Five people, including at least three children, were shot in Paradise Hills, California, a community outside of San Diego, on Saturday morning, police said.
Five family members died and a child was severely wounded after a shooting Saturday morning at a residence in the Paradise Hills neighborhood of San Diego.
Police believe a man shot his wife and children and then turned the gun on himself, Lt. Matt Dobbs said at a press conference Saturday.
There is no danger to the public and the incident stemmed from a domestic dispute involving one family, San Diego Police Chief David Nisleit said. Police are not currently releasing the family’s name at the request of relatives, Nisleit said.
Three people were found dead in the residence: a 3-year-old boy, a 29-year-old woman and a 31-year-old man. Three other boys – ages 5, 9 and 11 – were transported to local hospitals, where two were pronounced dead.
The third child was in surgery as of Saturday afternoon, Dobbs said. The surviving child was initially believed to be 11 years old, but police and family have not yet confirmed identities of the children, Dobbs said.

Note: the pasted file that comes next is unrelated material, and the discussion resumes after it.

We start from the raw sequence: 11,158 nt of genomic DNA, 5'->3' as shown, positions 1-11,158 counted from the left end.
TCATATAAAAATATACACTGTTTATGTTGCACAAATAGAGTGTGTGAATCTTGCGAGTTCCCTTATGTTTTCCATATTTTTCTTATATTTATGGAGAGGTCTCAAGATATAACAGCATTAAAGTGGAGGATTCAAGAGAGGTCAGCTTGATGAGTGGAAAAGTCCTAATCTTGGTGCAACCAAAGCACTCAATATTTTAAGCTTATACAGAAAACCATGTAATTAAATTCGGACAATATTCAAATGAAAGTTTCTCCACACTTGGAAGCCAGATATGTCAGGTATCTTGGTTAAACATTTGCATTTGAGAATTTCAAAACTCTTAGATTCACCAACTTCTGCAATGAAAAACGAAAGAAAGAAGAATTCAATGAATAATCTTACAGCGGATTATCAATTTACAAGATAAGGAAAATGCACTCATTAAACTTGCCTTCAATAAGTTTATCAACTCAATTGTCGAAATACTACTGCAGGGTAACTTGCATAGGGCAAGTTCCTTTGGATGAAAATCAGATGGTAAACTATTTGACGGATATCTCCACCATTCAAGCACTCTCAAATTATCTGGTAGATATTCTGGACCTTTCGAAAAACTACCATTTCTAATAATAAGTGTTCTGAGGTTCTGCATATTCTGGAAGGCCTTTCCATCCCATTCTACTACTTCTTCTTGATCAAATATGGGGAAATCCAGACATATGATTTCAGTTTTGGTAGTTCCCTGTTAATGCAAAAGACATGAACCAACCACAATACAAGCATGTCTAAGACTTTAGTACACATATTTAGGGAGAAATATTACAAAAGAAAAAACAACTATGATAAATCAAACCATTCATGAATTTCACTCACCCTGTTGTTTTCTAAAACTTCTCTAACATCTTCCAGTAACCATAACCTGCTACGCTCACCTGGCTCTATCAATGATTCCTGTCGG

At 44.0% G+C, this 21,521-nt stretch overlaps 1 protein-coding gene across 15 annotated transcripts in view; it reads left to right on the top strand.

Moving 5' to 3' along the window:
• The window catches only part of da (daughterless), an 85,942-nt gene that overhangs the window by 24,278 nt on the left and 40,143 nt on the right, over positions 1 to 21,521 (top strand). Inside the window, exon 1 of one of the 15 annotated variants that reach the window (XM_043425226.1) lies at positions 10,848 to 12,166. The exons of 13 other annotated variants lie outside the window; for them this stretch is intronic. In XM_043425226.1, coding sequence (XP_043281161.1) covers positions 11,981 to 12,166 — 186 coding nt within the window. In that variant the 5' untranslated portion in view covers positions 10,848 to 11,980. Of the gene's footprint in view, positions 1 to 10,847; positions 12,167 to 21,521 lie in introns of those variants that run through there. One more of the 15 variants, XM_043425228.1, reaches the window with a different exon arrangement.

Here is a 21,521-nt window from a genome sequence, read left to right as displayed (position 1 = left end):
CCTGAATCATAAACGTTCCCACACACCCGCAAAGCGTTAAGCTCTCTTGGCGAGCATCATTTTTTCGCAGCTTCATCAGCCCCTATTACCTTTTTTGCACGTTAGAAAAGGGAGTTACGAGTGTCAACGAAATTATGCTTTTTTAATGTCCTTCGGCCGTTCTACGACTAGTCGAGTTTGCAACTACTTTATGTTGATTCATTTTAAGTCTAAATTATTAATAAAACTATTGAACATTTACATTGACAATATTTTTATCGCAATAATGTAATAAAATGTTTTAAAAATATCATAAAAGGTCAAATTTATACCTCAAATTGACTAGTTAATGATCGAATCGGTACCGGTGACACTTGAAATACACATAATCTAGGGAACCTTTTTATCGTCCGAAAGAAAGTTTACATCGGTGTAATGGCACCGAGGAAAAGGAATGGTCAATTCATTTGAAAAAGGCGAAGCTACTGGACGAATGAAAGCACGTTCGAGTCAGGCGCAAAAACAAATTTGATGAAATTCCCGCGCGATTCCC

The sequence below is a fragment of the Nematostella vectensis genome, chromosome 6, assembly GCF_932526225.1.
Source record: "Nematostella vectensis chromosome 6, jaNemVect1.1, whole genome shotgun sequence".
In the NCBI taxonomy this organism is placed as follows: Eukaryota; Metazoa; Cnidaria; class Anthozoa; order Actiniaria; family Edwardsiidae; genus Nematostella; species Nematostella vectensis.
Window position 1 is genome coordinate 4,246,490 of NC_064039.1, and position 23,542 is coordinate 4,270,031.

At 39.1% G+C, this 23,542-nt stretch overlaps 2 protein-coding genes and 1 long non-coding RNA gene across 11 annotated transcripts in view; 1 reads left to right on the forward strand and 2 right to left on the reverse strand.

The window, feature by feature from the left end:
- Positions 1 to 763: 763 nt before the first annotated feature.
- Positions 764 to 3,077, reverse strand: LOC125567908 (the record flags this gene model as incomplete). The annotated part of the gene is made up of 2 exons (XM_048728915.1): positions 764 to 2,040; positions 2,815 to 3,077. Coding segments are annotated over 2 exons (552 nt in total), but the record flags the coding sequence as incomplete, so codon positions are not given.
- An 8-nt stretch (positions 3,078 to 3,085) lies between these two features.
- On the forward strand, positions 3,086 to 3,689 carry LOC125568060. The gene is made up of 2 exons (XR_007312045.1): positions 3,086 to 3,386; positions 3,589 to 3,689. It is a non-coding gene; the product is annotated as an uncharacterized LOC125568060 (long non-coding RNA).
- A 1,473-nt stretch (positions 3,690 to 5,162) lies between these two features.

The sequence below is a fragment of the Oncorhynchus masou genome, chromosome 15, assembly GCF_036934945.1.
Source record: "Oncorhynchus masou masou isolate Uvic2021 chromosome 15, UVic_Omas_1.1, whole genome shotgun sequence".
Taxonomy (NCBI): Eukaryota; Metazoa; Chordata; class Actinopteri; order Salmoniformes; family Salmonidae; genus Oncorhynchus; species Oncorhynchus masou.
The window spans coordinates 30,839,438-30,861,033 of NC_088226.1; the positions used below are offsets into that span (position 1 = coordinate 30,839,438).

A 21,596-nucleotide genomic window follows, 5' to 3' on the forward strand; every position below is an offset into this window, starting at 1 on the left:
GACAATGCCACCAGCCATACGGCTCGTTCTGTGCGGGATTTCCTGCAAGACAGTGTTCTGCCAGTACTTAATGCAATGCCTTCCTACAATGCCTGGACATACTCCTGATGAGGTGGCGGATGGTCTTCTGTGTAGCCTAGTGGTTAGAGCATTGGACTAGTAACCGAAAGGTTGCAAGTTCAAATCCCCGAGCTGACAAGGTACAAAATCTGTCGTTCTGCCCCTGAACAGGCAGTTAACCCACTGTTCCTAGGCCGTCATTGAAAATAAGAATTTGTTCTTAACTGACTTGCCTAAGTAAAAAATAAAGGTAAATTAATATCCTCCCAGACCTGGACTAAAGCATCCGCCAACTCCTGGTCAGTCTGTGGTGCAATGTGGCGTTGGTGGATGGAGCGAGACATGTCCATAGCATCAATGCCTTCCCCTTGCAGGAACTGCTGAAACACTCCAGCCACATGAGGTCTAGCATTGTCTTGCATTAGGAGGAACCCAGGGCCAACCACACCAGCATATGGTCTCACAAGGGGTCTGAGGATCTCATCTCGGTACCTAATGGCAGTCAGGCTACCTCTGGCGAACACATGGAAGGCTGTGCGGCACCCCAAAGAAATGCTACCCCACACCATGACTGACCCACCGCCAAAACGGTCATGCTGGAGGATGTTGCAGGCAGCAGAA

Police say they believe the couple was going through a divorce and the mother had obtained a restraining order Friday, although it was unclear if the order had been served. The shooting happened at a residential compound containing extended family.
The male was not currently living at the residence, Nisleit said.
Dobbs said officers responded to the scene after an early-morning report from a relative living next door of arguing and what sounded like a nail gun being fired inside the residence.
Police were already en route to the scene after receiving a 911 call where a dispatcher could hear arguing but did not have any communication with the caller, Dobbs said.
When officers arrived at the scene, they looked through a window and saw a small child covered in blood and proceeded to force entry into the residence, Dobbs said.
The region receives about 50 domestic violence calls a day, Nisleit said. He encouraged victims of domestic violence to seek help from authorities, including calling 911 in the case of an emergency.